OXFORD – A British priest is feeling ‘completely relaxed’ after surgeons performed revolutionary surgery inside his eye with the aid of a robot. The patient, Father William Beaver, 70, an associate priest at St Mary the Virgin Church in Oxford,
OXFORD – A British priest is feeling ‘completely relaxed’ after surgeons performed revolutionary surgery inside his eye with the aid of a robot.
The patient, Father William Beaver, 70, an associate priest at St Mary the Virgin Church in Oxford, said his eyesight was returning following the operation, having previously experienced distorted vision similar to ‘looking in a hall of mirrors at a fairground’.
The procedure – the world’s first robotic operation – was carried out by surgeons at Oxford’s John Radcliffe Hospital, who welcomed its success and said it could revolutionize the way such conditions are treated, the Mail Online reports.
“There is no doubt in my mind that we have just witnessed a vision of eye surgery in the future,” said Professor Robert MacLaren, on completing the operation.
“Current technology with laser scanners and microscopes allows us to monitor retinal diseases at the microscopic level, but the things we see are beyond the physiological limit of what the human hand can operate on.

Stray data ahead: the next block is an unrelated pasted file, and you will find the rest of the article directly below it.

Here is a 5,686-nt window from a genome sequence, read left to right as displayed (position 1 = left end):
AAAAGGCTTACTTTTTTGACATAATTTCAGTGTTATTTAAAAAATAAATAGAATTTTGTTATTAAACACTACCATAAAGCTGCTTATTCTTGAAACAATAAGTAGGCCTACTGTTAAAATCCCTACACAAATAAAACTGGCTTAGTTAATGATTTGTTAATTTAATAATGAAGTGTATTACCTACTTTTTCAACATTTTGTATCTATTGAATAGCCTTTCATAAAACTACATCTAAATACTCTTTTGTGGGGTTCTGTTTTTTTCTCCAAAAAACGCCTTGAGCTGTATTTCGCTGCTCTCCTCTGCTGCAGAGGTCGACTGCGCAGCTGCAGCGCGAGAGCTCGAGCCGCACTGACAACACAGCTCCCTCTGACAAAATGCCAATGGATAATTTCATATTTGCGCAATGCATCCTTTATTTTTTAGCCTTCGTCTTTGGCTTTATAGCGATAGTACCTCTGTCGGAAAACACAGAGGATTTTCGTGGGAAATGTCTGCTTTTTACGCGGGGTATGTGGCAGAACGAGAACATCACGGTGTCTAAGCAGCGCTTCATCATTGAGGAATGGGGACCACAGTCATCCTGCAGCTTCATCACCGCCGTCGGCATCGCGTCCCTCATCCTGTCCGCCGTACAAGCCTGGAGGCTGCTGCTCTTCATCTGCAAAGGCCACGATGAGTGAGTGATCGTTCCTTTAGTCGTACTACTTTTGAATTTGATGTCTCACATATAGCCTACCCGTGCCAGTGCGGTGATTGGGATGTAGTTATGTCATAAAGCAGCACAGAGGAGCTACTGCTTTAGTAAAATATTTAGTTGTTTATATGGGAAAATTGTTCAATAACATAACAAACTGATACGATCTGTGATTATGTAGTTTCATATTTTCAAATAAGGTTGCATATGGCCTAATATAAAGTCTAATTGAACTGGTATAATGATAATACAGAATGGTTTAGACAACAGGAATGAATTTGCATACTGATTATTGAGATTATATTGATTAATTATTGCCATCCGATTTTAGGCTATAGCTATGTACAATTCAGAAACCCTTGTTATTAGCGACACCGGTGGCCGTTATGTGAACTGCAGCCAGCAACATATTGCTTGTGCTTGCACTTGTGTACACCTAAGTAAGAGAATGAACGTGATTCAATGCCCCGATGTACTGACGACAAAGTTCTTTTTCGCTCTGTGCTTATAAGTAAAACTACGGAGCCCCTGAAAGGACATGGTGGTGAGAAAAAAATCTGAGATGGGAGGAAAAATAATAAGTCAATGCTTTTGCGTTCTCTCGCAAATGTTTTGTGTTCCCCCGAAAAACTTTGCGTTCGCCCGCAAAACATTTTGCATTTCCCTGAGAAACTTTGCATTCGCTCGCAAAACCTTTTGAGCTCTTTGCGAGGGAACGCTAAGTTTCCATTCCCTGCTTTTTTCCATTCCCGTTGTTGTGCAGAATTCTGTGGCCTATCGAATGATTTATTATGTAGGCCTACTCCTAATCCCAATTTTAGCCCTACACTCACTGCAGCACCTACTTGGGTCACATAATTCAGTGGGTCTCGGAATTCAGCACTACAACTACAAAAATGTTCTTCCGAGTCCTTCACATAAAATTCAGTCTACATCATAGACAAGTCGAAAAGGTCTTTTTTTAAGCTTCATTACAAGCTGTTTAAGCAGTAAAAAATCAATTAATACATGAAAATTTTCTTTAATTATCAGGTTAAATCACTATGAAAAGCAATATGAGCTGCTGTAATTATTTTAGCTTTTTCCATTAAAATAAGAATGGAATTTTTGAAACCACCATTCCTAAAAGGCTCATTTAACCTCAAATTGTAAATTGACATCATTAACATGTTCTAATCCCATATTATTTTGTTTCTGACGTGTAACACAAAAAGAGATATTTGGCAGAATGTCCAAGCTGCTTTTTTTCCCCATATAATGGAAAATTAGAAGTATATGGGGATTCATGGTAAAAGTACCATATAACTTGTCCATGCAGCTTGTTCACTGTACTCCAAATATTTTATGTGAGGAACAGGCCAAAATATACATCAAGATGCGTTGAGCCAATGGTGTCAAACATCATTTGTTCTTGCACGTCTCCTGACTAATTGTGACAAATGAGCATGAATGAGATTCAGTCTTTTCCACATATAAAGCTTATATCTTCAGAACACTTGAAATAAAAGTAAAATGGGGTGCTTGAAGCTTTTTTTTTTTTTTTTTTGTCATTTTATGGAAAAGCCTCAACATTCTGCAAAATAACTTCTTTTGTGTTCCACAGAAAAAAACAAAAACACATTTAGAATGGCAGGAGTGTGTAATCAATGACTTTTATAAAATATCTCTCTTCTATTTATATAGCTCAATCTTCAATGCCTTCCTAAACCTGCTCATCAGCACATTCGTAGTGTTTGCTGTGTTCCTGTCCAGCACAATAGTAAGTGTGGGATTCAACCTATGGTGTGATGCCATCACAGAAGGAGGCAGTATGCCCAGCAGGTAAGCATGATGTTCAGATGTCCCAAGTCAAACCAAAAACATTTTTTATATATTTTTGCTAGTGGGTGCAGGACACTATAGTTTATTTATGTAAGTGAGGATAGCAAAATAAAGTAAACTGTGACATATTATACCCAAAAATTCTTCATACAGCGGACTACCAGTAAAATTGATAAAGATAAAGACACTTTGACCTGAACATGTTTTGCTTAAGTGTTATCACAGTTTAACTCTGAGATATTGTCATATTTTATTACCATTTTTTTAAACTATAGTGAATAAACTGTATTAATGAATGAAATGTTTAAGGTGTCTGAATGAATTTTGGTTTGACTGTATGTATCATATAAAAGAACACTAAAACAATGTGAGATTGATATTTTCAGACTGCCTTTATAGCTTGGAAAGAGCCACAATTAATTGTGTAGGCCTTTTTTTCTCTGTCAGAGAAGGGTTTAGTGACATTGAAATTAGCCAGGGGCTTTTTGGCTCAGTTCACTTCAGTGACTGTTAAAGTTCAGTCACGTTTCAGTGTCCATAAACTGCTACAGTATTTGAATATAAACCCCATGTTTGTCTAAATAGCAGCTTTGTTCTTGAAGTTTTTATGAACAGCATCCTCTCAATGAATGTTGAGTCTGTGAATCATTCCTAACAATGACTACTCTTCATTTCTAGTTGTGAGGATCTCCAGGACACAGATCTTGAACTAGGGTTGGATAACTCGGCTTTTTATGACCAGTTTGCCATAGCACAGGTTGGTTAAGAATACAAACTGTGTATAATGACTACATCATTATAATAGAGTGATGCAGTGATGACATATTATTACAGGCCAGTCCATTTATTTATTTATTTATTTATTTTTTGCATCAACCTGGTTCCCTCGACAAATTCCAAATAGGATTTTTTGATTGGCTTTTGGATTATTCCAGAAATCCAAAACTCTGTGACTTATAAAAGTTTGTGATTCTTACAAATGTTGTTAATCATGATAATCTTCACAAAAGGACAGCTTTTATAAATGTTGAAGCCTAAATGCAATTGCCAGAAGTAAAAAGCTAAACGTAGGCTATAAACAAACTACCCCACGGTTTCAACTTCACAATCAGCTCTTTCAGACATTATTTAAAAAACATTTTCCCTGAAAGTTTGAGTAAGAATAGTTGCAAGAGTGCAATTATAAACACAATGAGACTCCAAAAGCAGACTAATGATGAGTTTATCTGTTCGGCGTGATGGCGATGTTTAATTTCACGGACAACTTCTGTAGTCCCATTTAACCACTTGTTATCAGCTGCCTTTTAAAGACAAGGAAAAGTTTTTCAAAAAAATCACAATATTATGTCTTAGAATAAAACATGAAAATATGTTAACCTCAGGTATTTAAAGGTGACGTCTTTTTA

“With a robotic system, we open up a whole new chapter of eye operations that currently cannot be performed,” he told the BBC.
The procedure was necessary because the patient had a membrane growing on the surface of his retina, which had contracted and pulled it into an uneven shape. The membrane is about 100th of a millimetre thick and needed to be dissected off the retina without damaging it.
Surgeons normally attempt this by slowing their pulse and timing movements between heart beats, but the robot could make it much easier. Experts said the robot could enable new, high-precision procedures that are currently out of the reach of the human hand.
The surgeons used a joystick and touchscreen outside the eye to control the robot while monitoring its progress through the operating microscope. This gave medics a notable advantage as significant movements of the joystick resulted in tiny movements of the robot.
This is the first time a device has been available that achieves the three-dimensional precision required to operate inside the human eye.